Geolocators are very tiny—one device and the harness used to hold it just above a bird’s rump weigh less than one gram. All a geolocator does is to record light levels and the time of day, and scientists must retrap a bird and remove the geolocator to retrieve any data, so the technology is useful only for species with high site fidelity, likely to be caught again the following year. Day-length varies with latitude and the time of solar noon varies with longitude. Data from a geolocator can reveal a bird’s entire migratory path and where it spent the winter accurately to about 125 miles for latitude. They provide much better resolution for longitude. Satellite tracking devices, used on loons, osprey, and other large birds, are significantly more precise but much too heavy for songbirds. Scientists don’t put any device weighing more than 4 percent of a bird’s body weight on it. Geolocators are tiny enough to weigh more like 2 percent of the weight of medium-sized songbirds such as thrushes and martins, and for now provide the best information we have for working out migration and wintering locations for Neotropical songbirds.
Bridget Stutchbury’s seminal research led to her 2007 book, The Silence of the Songbirds, subtitled "How we are losing the world’s songbirds and what we can do to save them," a wonderful book I devoured as soon as it came out. She also is co-author of a fantastic textbook, Behavioral Ecology of Tropical Birds, published in 2001. So her Private Lives of Birds is based on a vast body of research put together by her and her students through her career, using state-of-the-art technology and good old fashioned field work.
It’s a fun read, because she elegantly explains how she and other researchers figure out each piece of information even as she’s keeping her focus on exactly what the title says, the private lives of birds. For example, scientists banding nesting birds have long known that most songbirds are monogamous. So they were mystified when DNA analysis in more and more species established that a single brood of nestlings raised by supposedly monogamous birds all were likely to have the same mother but one or more of the chicks may have been fathered by one or more males other than the one raising them. Stutchbury explains the advantages to birds of this “extra-pair paternity,” and explains what male birds do to try to keep their own mates faithful even as they try to mate with other females.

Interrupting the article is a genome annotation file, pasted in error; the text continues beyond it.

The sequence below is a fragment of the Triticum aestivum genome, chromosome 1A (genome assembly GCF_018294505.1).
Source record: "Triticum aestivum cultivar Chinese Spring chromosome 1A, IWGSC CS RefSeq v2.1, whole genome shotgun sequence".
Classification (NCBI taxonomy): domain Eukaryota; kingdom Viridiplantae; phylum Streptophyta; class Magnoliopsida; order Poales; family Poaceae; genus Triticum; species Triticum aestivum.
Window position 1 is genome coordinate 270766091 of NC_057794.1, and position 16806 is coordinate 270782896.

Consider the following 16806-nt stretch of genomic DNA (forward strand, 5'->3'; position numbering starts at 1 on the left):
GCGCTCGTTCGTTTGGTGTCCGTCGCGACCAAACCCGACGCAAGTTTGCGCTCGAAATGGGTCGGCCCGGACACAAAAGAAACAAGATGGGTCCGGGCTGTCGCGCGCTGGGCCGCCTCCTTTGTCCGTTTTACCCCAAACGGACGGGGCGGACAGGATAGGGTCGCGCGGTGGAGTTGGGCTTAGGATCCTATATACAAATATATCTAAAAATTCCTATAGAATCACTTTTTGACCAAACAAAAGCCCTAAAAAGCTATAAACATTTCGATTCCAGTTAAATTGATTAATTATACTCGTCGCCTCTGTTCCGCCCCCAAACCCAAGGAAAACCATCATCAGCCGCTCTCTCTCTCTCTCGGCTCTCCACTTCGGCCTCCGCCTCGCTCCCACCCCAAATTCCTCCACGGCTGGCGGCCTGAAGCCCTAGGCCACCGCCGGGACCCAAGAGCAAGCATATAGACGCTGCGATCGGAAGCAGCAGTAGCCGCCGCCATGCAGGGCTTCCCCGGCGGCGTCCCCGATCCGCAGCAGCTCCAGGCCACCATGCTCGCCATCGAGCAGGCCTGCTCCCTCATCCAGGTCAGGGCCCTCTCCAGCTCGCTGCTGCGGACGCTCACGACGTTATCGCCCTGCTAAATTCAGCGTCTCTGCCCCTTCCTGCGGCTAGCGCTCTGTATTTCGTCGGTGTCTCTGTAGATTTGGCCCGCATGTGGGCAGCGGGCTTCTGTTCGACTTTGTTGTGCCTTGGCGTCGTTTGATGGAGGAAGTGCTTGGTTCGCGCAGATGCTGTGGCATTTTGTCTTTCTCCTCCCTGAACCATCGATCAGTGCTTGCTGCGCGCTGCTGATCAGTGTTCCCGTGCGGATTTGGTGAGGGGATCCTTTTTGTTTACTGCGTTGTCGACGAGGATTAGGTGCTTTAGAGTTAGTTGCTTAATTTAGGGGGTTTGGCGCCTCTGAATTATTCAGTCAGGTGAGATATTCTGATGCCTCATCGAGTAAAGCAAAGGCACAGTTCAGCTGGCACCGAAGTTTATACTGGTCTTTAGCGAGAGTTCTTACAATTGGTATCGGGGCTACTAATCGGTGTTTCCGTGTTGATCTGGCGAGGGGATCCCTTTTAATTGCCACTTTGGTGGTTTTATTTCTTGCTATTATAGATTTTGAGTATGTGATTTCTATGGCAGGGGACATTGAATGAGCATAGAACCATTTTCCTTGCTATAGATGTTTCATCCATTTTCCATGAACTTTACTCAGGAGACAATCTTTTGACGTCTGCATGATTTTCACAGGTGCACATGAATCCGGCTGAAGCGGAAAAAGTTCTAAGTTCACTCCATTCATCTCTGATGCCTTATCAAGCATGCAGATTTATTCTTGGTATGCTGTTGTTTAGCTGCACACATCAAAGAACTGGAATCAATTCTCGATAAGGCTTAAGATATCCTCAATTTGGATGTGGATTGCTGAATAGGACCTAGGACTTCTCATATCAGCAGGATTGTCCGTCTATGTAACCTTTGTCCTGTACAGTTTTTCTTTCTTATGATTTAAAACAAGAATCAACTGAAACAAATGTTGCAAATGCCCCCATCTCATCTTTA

Her writing is fun and accessible as well as authoritative. Here and there she or her editors made minor errors: one does not see large numbers of crocodiles on a Texas island. And sometimes I squirmed thinking about the individual birds that were experimented upon for her to make many of her discoveries. It sounds like she didn't "sacrifice" any birds, but trapping one of a mated pair and keeping it off territory for hours or days to see whether it could get the territory back was probably pretty unpleasant for both that bird and the one trying to take over the territory. Fortunately, she has a track record of using the valuable information from these experiments to promote bird conservation that ultimately can benefit those individual birds as well as larger populations.
The book is chock full of valuable facts and insights, and is well worth reading for anyone who wants to understand more about the private lives of birds.